I am what you could call a connoisseur of church-hopping. I once embodied the persona of a jaded lover who sought to see only the negative. I had often wished that I had a thin mustache to twiddle and a fedora so that the sting of my criticisms could really be felt. All I wanted to know was what “the church” could do for me.
This is not the way to begin the search for a church. I came to that realization quickly and harshly. I wore myself out, trying to tear every church down, instead of looking at what it did well. I suppose, however, my perspective was different then. I grew up in Siloam Springs, and, year after year, I saw the reign of hypocrisy. Kids who were proud that they went to New Life (or really any church, I’m not bashing New Life specifically) and yet, Monday morning you would see them spouting harsh words and hurting people.
Church is just something you do. Church is a cute block you can mark out on your calendar. It’s a culture. This was what I saw growing up, and, because of that, I vowed never to go to church. It was the human in me that allowed the negative experiences of my past to affect the rest and to color the view of “the church” for me.
However, when I came to JBU—which was not my plan at all—I saw that I was wrong. Church is community. Church is the body of Christ. Church is love. Church is wonderfully imperfect. It felt ironic to me, a girl from Siloam Springs, who, like the multitude of other freshmen, was seeking a place to belong to—in my own hometown.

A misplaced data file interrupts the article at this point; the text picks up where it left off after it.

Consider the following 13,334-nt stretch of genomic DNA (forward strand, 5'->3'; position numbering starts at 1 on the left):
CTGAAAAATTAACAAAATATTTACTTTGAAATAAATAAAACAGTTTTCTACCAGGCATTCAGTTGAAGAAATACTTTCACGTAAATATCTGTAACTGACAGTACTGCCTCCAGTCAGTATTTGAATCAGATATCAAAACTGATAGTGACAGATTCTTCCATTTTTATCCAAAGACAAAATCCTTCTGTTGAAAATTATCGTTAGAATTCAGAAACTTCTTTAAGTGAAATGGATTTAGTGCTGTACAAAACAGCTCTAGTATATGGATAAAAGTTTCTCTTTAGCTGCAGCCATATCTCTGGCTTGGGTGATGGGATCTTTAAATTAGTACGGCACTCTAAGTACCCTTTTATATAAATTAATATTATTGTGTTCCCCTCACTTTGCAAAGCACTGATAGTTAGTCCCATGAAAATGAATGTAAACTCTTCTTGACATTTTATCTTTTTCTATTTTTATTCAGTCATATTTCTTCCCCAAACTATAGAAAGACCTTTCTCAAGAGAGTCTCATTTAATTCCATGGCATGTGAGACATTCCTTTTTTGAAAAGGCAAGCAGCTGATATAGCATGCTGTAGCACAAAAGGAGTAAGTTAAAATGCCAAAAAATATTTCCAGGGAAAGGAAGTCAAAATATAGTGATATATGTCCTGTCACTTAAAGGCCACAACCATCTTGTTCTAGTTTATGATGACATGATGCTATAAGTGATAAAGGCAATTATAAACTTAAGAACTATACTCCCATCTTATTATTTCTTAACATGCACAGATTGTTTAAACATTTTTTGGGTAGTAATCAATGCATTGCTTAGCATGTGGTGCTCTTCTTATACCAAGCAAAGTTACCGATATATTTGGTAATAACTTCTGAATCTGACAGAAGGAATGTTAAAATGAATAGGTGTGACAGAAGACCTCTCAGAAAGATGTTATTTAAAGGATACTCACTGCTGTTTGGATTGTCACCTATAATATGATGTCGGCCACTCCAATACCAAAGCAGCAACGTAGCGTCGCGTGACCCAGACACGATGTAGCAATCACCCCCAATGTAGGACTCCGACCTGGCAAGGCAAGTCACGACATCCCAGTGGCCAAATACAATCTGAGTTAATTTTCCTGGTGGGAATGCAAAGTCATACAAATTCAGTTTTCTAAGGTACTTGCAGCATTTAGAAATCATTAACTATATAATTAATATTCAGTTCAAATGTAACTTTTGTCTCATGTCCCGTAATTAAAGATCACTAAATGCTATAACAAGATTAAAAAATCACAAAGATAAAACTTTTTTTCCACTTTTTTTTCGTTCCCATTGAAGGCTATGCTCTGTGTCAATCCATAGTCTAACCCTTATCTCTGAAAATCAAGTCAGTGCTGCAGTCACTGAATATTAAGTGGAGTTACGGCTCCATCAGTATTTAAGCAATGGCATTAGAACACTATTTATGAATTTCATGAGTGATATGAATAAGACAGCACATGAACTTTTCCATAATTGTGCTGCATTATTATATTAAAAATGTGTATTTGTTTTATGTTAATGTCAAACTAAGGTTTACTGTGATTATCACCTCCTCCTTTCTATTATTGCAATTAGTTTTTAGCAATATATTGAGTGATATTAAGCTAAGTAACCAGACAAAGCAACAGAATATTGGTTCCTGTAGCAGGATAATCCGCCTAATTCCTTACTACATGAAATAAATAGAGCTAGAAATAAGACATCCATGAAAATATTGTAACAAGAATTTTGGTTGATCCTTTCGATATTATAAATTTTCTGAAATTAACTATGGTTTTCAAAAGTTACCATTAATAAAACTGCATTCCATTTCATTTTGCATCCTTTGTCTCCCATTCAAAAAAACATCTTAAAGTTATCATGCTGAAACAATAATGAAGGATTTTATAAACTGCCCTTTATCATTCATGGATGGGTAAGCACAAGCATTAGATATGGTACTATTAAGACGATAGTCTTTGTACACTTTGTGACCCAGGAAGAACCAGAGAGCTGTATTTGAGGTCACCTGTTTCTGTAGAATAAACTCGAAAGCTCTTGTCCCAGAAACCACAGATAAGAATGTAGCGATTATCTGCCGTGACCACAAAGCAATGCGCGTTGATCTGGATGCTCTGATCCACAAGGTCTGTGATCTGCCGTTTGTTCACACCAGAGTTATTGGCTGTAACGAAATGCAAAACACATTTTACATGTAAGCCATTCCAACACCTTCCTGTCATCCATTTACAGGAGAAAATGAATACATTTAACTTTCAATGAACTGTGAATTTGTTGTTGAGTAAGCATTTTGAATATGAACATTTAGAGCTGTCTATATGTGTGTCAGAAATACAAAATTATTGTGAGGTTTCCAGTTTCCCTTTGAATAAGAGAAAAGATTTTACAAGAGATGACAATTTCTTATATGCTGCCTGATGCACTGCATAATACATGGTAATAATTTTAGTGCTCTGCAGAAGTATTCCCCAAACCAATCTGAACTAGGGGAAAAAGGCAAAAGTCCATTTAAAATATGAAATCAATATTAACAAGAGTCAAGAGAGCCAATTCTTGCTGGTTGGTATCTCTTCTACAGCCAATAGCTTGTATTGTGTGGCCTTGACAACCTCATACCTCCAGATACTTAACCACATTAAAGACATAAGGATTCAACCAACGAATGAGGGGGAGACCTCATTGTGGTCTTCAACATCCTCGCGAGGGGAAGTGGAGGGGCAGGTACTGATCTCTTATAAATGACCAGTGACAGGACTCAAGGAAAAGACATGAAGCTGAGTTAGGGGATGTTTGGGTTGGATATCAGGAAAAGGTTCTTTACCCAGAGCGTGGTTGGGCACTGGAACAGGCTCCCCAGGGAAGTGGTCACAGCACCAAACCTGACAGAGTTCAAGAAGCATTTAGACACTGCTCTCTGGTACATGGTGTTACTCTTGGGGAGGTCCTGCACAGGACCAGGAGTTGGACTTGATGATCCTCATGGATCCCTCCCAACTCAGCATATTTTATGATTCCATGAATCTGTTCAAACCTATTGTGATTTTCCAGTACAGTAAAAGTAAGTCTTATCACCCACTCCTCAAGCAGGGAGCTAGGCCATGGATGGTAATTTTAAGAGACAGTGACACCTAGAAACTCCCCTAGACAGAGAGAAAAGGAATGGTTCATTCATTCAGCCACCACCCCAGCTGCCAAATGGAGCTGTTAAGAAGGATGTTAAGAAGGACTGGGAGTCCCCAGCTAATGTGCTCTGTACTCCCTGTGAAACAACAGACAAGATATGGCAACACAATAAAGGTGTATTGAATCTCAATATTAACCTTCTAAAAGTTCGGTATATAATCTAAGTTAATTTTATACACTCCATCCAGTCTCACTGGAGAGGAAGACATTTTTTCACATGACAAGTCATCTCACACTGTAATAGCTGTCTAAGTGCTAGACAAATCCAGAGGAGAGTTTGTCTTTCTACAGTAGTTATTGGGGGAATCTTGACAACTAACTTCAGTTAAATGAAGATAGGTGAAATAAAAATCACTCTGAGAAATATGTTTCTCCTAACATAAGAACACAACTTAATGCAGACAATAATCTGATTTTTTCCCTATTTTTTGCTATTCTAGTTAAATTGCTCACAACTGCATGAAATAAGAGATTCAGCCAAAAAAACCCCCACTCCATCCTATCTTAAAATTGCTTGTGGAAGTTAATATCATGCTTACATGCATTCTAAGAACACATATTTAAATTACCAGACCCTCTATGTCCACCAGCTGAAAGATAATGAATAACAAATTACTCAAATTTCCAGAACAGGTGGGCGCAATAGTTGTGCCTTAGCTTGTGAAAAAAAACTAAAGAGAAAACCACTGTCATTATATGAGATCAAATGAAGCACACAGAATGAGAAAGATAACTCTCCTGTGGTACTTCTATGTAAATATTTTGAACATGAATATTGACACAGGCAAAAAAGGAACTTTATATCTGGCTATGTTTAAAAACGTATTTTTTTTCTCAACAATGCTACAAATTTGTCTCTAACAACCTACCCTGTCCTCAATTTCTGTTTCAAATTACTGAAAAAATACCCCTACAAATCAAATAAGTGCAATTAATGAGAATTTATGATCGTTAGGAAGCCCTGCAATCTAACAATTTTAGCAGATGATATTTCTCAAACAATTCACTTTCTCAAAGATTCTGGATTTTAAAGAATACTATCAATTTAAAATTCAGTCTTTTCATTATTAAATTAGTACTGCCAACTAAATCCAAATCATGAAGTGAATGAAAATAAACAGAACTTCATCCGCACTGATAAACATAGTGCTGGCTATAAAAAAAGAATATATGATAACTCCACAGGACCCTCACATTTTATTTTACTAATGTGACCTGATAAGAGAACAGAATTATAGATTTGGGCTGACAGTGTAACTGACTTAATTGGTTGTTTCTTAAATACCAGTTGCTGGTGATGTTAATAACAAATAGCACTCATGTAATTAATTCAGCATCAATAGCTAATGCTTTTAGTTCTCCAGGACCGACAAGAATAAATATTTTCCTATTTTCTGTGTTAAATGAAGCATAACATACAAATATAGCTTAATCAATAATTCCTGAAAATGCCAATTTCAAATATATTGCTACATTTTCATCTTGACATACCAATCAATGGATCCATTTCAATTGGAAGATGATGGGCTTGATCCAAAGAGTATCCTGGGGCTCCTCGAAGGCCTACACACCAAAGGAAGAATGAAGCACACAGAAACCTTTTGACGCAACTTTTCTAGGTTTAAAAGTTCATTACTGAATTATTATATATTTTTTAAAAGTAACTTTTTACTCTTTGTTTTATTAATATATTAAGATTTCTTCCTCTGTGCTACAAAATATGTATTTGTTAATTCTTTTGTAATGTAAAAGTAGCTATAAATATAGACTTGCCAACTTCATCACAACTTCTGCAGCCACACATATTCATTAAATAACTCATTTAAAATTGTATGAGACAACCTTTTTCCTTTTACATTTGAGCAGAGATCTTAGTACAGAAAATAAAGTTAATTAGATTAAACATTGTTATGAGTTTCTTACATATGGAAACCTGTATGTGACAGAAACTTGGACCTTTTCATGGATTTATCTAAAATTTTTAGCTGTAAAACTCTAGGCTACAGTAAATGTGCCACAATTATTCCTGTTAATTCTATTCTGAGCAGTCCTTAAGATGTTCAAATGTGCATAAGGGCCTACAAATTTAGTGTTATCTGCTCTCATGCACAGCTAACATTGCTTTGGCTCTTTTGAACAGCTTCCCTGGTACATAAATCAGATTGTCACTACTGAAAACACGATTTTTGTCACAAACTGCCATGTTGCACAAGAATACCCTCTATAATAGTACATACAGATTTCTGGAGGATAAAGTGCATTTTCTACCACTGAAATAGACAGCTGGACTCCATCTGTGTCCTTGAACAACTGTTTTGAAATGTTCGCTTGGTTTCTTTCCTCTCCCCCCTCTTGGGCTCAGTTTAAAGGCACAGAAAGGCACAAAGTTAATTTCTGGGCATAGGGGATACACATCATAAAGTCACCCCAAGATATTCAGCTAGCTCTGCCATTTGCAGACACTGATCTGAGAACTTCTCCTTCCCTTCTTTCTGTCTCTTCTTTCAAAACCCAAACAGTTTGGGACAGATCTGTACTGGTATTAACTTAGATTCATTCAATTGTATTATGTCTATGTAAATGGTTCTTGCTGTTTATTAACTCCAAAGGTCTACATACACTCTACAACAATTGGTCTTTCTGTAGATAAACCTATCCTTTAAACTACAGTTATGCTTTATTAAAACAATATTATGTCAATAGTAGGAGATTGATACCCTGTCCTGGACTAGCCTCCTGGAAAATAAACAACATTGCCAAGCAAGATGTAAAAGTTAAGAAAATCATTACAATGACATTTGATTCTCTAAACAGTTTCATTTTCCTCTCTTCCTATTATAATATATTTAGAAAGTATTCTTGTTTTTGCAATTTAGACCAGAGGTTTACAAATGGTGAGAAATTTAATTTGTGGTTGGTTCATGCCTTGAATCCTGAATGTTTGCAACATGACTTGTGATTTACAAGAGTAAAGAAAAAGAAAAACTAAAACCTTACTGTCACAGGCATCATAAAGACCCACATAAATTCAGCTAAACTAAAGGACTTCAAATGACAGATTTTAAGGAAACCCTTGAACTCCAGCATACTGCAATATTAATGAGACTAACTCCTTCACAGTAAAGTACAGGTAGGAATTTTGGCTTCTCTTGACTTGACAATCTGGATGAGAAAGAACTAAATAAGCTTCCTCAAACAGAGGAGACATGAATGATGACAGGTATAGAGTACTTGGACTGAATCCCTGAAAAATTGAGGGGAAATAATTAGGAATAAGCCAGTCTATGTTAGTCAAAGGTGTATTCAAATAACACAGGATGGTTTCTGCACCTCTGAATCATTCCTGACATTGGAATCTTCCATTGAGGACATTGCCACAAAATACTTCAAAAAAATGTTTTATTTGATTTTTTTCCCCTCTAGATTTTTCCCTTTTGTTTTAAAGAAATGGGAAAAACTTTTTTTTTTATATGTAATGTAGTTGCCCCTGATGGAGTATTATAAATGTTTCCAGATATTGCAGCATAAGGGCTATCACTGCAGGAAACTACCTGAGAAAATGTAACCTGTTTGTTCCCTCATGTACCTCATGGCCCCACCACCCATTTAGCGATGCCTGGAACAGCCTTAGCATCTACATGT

Truth be told, except for one, I had never attended a church in Siloam in my entire life, and I thought that because of that experience, I knew what other churches were like. In my first semester, I found several that I liked but didn’t feel good enough. I became wrapped up in minute details that didn’t matter. I would often ask myself, “Well, does God want me to go to a church I hate to challenge myself? Is it selfish for me to go to a church where I feel comfortable?”
I eventually realized that I was trying to make the choice of a church a political issue, but it isn’t. I felt that I just needed to decide and I did. It seemed that God didn’t care what church I chose as long as I committed myself to it. So, I just chose the church with the nicest people, regardless of the fact that it wasn’t “perfect.” Every church lacks in some way and that’s okay. You make up for it with your own study of the word and through the community of Christ.
You can choose what to “get out” of church. You choose your attitude. The church will never be perfect enough for me or for you because we’re humans. Ultimately, it’s not about the music, worship style or food, but about the people.
Escarcega is a junior majoring in English. She can be reached at email@example.com.